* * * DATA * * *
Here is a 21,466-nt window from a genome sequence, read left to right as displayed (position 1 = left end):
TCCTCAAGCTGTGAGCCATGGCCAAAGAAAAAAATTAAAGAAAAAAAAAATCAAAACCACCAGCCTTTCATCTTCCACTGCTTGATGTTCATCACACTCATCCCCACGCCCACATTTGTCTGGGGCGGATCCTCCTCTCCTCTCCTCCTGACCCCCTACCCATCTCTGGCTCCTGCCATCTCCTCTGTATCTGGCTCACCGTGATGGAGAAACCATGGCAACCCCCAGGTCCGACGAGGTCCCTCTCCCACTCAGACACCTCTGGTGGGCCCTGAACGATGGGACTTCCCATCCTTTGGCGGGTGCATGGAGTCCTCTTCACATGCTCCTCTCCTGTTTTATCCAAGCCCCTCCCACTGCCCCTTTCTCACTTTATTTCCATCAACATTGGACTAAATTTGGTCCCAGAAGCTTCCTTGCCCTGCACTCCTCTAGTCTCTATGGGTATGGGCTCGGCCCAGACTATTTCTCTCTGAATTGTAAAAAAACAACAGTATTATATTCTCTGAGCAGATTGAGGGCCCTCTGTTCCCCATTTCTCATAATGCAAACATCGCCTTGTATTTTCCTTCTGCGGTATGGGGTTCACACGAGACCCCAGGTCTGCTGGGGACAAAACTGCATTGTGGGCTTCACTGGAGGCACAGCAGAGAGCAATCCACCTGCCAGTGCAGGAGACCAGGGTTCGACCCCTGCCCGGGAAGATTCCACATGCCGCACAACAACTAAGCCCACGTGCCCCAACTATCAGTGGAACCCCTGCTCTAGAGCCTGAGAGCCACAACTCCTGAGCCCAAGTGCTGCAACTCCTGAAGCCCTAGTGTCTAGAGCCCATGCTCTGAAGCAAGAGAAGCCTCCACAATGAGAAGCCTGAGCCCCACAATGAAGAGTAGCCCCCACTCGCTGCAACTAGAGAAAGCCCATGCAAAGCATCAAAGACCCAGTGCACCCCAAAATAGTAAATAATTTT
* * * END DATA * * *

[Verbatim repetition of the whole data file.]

Here is a 21,466-nt window from a genome sequence, read left to right as displayed (position 1 = left end):
TCCTCAAGCTGTGAGCCATGGCCAAAGAAAAAAATTAAAGAAAAAAAAAATCAAAACCACCAGCCTTTCATCTTCCACTGCTTGATGTTCATCACACTCATCCCCACGCCCACATTTGTCTGGGGCGGATCCTCCTCTCCTCTCCTCCTGACCCCCTACCCATCTCTGGCTCCTGCCATCTCCTCTGTATCTGGCTCACCGTGATGGAGAAACCATGGCAACCCCCAGGTCCGACGAGGTCCCTCTCCCACTCAGACACCTCTGGTGGGCCCTGAACGATGGGACTTCCCATCCTTTGGCGGGTGCATGGAGTCCTCTTCACATGCTCCTCTCCTGTTTTATCCAAGCCCCTCCCACTGCCCCTTTCTCACTTTATTTCCATCAACATTGGACTAAATTTGGTCCCAGAAGCTTCCTTGCCCTGCACTCCTCTAGTCTCTATGGGTATGGGCTCGGCCCAGACTATTTCTCTCTGAATTGTAAAAAAACAACAGTATTATATTCTCTGAGCAGATTGAGGGCCCTCTGTTCCCCATTTCTCATAATGCAAACATCGCCTTGTATTTTCCTTCTGCGGTATGGGGTTCACACGAGACCCCAGGTCTGCTGGGGACAAAACTGCATTGTGGGCTTCACTGGAGGCACAGCAGAGAGCAATCCACCTGCCAGTGCAGGAGACCAGGGTTCGACCCCTGCCCGGGAAGATTCCACATGCCGCACAACAACTAAGCCCACGTGCCCCAACTATCAGTGGAACCCCTGCTCTAGAGCCTGAGAGCCACAACTCCTGAGCCCAAGTGCTGCAACTCCTGAAGCCCTAGTGTCTAGAGCCCATGCTCTGAAGCAAGAGAAGCCTCCACAATGAGAAGCCTGAGCCCCACAATGAAGAGTAGCCCCCACTCGCTGCAACTAGAGAAAGCCCATGCAAAGCATCAAAGACCCAGTGCACCCCAAAATAGTAAATAATTTT